Last month, Uysal said that the central bank’s monetary stance remained conducive to reducing consumer price inflation to a year-end forecast of 8.9 percent. The approach has enabled state-run banks, controlled by Erdoğan in his capacity as chairman of the Turkey Wealth Fund, to extend their lending spree.
As a result, Turkey’s current account deficit has widened, reviving imbalances in the economy. Imports have exceeded exports as consumers and businesses used the cash borrowed from banks to buy up imported goods and raw materials.
The Turkish authorities traditionally finance the current account deficit with the help of inward investment and tourism revenue. The latter had surged to a record $34.5 billion in 2019.
But income from tourism has dived this year due to the COVID-19 pandemic, as has foreign investment. Foreigners sold a record amount of Turkish stocks during July and have fled the bond market after regulators sought to prevent them from hedging their investment risk by shorting the lira.
Interest rates in the offshore swaps market, used by foreigners who want to short the lira, soared to more than an annualised 1,000 percent this week. The surge was reportedly caused by Turkish banks withdrawing funding on government orders.
In an effort to calm markets, the central bank said that it would phase out additional lira liquidity measures introduced during the COVID-19 outbreak and use all available instruments to reduce excessive volatility in the markets.
Instead of raising rates, Uysal may seek to avoid Erdoğan’s wrath and stabilise the lira by following his predecessor in tinkering with monetary policy.
Çetinkaya had used a so-called “late liquidity window” to tighten monetary policy between December 2018 and May last year, hiking the rate by 425 basis points to 16.5 percent while leaving the benchmark rate unchanged at 8 percent. But on May 28 it more than doubled the benchmark to 16.5 percent, saying it was simplifying monetary policy by making the benchmark the only lending rate.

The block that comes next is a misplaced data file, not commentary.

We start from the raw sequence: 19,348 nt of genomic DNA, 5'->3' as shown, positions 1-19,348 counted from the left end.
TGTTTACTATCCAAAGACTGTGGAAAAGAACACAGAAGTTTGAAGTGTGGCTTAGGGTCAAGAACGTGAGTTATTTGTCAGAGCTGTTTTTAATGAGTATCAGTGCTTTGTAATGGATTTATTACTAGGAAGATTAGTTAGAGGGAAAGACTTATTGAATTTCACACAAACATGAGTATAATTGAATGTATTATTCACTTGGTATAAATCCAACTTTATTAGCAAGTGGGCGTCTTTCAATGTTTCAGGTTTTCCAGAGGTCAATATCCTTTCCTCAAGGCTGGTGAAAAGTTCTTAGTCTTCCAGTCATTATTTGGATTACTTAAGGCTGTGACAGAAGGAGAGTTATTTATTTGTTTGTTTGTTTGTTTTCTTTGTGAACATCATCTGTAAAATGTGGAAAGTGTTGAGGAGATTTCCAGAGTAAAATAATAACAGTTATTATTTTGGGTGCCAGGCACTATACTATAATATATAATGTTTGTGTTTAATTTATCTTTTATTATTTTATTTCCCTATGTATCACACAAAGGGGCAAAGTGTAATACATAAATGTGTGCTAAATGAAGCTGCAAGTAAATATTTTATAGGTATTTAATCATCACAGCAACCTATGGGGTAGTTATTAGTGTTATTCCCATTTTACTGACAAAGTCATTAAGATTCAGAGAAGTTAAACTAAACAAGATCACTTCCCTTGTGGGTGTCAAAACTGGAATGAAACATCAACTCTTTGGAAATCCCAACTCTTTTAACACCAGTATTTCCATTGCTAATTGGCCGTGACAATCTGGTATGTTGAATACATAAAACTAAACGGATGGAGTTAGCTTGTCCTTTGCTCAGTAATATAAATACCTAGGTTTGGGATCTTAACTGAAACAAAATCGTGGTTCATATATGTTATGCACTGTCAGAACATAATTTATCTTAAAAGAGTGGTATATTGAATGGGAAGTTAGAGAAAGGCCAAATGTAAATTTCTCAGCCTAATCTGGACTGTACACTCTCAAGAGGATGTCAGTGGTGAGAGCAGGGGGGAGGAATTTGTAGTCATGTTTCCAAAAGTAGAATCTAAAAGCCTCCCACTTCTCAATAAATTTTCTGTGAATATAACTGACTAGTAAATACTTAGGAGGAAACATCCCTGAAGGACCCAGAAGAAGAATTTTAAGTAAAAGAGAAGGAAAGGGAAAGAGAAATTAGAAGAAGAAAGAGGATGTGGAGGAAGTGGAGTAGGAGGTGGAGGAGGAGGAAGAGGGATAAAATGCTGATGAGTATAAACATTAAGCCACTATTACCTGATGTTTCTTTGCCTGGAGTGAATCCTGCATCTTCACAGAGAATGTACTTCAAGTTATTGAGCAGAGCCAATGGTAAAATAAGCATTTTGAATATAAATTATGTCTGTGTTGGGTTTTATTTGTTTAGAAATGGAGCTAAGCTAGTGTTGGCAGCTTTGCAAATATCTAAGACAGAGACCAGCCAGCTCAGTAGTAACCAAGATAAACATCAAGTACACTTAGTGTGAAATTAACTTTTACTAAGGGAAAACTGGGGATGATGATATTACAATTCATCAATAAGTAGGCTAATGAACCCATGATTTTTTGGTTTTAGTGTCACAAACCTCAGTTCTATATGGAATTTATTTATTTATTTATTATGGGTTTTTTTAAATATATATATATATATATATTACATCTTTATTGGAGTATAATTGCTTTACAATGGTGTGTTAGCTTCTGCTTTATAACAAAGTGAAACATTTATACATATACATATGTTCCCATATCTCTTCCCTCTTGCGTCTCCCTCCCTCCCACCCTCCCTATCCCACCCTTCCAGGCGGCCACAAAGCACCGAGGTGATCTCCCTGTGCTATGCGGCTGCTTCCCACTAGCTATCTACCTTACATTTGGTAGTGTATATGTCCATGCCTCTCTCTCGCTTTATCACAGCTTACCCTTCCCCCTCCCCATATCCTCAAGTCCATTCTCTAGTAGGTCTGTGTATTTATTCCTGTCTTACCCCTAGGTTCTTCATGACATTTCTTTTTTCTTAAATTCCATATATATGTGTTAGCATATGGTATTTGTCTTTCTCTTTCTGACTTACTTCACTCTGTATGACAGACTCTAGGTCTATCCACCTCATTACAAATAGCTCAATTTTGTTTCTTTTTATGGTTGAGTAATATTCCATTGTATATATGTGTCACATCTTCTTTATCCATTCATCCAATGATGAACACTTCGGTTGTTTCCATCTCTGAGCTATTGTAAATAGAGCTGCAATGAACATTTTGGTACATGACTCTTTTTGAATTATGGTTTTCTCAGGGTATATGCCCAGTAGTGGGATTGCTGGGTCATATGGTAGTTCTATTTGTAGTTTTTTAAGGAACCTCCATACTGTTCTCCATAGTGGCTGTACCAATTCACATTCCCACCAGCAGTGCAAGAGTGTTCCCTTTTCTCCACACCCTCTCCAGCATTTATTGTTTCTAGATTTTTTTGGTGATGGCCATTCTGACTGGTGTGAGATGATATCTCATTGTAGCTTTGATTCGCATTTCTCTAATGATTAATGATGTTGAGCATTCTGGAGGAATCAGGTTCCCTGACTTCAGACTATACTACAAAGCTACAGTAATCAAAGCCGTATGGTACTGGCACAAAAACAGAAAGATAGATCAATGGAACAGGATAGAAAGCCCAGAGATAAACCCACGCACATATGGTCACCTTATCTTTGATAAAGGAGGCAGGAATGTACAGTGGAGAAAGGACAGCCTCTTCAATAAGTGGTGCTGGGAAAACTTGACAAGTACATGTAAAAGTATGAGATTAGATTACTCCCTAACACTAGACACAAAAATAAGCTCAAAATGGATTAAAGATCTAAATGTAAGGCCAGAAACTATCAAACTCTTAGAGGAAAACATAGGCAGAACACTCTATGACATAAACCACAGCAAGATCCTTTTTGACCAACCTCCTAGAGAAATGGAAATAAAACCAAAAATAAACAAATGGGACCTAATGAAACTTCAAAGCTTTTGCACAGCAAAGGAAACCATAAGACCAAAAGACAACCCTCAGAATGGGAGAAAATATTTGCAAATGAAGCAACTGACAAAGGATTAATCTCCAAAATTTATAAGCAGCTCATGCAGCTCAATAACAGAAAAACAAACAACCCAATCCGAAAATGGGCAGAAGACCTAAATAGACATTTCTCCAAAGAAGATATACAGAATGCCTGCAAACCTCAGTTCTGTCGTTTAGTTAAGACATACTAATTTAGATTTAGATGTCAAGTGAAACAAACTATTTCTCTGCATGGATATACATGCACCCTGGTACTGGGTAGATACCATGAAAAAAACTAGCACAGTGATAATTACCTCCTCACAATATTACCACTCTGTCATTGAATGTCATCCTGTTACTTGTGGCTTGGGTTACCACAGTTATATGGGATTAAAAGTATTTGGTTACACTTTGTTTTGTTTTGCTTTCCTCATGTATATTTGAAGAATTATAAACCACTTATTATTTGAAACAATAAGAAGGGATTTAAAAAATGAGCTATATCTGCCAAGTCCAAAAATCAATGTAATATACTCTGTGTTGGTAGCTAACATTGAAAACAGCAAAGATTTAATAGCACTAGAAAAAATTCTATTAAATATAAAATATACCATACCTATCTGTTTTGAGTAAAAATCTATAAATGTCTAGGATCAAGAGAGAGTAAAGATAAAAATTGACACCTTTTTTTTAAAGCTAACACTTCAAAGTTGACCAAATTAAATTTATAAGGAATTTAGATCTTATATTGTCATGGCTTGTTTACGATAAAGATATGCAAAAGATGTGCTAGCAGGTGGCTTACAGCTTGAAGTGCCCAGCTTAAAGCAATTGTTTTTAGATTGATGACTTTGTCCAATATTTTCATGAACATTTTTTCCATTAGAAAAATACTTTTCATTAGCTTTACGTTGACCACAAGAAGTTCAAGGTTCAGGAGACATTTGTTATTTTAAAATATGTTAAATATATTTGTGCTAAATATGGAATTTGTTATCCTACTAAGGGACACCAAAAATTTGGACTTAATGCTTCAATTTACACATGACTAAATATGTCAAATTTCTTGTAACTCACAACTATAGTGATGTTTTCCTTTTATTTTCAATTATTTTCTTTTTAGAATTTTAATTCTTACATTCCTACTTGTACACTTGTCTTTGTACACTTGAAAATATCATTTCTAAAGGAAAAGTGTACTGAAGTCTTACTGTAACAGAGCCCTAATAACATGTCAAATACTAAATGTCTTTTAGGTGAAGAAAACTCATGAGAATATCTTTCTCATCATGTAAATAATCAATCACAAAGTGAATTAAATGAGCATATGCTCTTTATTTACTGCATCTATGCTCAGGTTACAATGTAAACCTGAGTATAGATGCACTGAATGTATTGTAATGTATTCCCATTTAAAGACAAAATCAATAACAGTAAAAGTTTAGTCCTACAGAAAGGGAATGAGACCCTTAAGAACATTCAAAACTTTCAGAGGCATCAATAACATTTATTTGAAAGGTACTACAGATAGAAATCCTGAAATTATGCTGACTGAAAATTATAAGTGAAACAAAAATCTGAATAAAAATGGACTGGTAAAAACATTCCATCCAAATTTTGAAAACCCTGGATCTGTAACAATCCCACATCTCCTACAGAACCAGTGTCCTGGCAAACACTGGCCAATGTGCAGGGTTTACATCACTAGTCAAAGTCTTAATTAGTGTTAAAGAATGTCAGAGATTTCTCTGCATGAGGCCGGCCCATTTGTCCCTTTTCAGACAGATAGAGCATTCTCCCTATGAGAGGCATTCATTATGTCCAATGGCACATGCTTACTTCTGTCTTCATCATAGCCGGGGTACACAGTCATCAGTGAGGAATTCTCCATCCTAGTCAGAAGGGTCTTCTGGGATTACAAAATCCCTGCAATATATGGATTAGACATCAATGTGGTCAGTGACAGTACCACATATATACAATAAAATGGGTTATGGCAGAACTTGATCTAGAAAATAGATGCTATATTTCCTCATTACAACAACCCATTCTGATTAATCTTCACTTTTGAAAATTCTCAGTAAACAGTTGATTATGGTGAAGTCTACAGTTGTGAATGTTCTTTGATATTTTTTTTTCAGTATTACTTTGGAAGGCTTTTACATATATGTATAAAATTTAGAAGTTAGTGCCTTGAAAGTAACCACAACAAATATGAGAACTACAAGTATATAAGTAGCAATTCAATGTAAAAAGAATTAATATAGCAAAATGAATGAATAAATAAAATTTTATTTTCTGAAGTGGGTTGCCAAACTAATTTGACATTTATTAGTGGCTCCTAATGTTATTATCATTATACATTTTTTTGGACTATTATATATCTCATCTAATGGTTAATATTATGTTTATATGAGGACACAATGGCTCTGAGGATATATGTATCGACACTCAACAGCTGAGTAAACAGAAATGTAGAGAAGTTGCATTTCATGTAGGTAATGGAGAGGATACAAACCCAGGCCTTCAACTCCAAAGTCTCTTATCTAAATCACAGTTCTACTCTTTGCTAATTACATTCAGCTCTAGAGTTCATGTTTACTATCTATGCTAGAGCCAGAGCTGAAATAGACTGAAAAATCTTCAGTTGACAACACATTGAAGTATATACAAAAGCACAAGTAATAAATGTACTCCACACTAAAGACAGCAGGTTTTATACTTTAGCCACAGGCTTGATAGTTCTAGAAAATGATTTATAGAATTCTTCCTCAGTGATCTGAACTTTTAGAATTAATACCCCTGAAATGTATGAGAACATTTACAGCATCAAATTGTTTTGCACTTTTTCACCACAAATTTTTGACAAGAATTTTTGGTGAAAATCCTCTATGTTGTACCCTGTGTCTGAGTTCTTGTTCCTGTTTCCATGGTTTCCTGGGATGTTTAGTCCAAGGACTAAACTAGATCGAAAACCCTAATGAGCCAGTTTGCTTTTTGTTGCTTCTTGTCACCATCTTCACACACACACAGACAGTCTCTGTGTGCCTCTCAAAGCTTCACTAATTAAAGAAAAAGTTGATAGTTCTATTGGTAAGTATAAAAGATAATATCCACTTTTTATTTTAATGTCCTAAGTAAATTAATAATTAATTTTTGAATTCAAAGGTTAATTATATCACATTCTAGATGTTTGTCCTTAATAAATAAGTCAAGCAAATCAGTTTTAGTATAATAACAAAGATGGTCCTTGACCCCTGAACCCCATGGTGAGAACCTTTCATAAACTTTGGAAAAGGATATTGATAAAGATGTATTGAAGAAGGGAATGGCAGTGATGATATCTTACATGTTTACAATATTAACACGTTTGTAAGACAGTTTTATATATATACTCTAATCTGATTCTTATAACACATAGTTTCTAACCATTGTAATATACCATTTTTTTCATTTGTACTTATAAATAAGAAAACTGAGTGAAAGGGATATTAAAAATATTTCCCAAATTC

But pursuing a more complex monetary framework, while giving possible temporary relief to the lira in the form of higher borrowing costs, may not go down well with investors, who maintain that a simple monetary policy is the most effective.
In an analysis last week, Desmond Lachman, a former deputy director at the International Monetary Fund, said Erdoğan was flouting the teachings of the world’s most renowned economists such as Nobel laureate Milton Friedman by insisting higher interest rates were inflationary and seeking to fix the value of the lira.
Lachman drew attention to Turkey’s external debts of $450 billion and its highly indebted corporate sector, which has more than $300 billion in borrowings. The companies would have difficulty servicing those foreign currency obligations should the lira plunge, putting even more pressure on an already shaky banking system, he said.
“For the sake of the global economy, and especially for the sake of the poor Turks who have to bear the brunt of Erdoğan’s policies, we should all hope that he will prove Friedman and a host of other economists wrong,” Lachman said. “Not that I’d bet on it.”
(Story was corrected to show year as 2018 in seventh paragraph.)